Paris was another first for the both of us.
The trauma from the recent tragedies in the city were still palpable. Even as normal life ensues, the bitter taste of mourning still finds its way into conversations and interactions. I could feel that in Paris.
I have only personally befriended one person from France outside of this trip. I wish I remembered her name, but time has fudged that detail away from my memory. I spent five days alone in Jerusalem in 2014, where I stayed at a hostel with ten other girls sharing a room. She was the rogue roommate–sleeping all day, scurrying around at night. We would all whisper and make hand motions when we got up in the morning so as not to disturb her, and would shrug at one another during the day when she was still sleeping and we popped in from our travels around the Old City.
I managed to greet her upon one of her waking hours on a hazy Jerusalem afternoon, and after striking up conversation, decided to get some pasta from the market together. She held dual French and Israeli citizenship since she was Jewish, but grew up and lived in France. She was visiting Israel on business of some sort. In her thick French accent she recounted to me stories from her days as a Bedouin man’s lover in Jordan (no joke), her experiences with anti-semitism in France, her pride in being French, and the fears she held of how inevitably what was then a current situation–the bombing of Gaza–would inflame hatred towards Jews abroad.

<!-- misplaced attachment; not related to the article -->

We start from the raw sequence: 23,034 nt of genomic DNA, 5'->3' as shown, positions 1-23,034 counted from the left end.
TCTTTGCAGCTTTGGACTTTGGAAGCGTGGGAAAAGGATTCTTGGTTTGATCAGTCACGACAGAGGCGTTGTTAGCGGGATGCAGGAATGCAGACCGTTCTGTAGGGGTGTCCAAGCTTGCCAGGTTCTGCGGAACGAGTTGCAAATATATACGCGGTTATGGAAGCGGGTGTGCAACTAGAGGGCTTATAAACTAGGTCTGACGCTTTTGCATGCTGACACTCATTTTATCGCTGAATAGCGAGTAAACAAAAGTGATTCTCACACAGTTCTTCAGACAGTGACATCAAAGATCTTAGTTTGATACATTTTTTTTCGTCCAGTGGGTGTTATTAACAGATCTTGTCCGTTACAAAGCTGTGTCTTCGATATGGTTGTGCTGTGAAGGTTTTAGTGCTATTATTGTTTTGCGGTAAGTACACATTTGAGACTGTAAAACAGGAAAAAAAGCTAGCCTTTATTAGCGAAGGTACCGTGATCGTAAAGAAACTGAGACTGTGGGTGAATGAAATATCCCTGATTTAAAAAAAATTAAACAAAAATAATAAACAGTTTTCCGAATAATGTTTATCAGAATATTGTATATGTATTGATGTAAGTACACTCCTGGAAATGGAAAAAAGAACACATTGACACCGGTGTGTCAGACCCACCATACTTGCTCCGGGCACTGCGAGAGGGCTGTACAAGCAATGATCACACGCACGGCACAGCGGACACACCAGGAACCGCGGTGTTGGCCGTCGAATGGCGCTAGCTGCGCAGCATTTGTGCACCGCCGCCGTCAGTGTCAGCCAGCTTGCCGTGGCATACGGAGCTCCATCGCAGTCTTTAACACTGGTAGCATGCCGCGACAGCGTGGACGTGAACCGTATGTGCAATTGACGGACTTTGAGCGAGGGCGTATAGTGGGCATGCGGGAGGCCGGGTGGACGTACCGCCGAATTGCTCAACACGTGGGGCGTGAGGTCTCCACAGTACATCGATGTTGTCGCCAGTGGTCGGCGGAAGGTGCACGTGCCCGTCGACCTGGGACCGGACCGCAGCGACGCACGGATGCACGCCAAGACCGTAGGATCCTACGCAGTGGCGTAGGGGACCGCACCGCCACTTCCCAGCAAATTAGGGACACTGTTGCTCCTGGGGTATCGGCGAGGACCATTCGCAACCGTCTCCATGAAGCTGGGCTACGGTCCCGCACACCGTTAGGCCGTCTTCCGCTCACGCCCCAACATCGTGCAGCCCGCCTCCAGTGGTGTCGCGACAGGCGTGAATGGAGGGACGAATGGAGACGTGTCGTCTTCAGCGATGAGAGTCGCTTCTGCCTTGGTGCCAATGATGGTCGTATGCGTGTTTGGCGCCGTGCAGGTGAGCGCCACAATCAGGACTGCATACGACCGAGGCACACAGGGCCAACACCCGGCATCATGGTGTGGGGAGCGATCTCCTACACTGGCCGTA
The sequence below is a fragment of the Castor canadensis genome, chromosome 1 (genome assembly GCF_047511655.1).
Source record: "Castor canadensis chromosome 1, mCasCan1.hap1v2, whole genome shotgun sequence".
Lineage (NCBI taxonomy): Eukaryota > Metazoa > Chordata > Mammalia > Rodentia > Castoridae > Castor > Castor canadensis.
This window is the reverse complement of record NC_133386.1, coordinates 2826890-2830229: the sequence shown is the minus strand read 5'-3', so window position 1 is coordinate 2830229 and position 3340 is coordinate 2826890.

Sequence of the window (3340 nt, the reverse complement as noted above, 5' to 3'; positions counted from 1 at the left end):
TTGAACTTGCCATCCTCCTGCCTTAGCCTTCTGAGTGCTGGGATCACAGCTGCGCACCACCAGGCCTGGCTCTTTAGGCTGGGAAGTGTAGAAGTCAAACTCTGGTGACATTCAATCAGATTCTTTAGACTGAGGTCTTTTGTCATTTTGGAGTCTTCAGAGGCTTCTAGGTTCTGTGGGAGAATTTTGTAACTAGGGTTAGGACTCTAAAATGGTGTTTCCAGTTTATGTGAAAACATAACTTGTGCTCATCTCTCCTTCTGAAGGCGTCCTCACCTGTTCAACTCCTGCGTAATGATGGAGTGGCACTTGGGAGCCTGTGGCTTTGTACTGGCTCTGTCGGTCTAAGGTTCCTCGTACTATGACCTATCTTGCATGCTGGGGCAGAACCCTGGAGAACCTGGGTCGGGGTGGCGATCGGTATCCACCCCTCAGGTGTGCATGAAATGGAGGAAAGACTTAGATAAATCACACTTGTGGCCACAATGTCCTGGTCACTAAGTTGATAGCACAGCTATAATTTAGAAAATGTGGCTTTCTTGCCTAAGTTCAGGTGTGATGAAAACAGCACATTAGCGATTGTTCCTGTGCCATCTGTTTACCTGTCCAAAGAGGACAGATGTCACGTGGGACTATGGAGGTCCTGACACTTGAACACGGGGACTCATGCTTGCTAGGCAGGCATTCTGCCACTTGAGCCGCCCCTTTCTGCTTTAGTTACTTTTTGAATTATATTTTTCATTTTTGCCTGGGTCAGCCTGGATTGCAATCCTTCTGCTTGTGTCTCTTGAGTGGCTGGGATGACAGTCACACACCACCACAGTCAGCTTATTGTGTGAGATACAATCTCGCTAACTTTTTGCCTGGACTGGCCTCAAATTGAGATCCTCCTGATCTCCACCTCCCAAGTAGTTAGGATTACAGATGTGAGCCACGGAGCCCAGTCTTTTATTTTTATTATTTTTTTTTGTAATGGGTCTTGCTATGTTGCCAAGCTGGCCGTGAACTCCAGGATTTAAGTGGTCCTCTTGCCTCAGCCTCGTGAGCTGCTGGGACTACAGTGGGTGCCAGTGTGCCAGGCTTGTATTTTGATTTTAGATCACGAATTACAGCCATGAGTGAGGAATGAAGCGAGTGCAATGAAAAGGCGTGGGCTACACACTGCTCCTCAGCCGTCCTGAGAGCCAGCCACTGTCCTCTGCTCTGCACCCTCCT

I listened mostly and spoke thoughtfully to my French friend. We had very different world views and understandings of customer service, which I discovered during our pasta outing, but her honesty, realness, and earnestness made an impression on my heart. And as Mulch and I explored a mourning Paris under tight security, I couldn’t help but feel like I was back in the city of Jerusalem, full of tension and fear, that I love so dearly. Which is maybe the reason I really loved Paris too.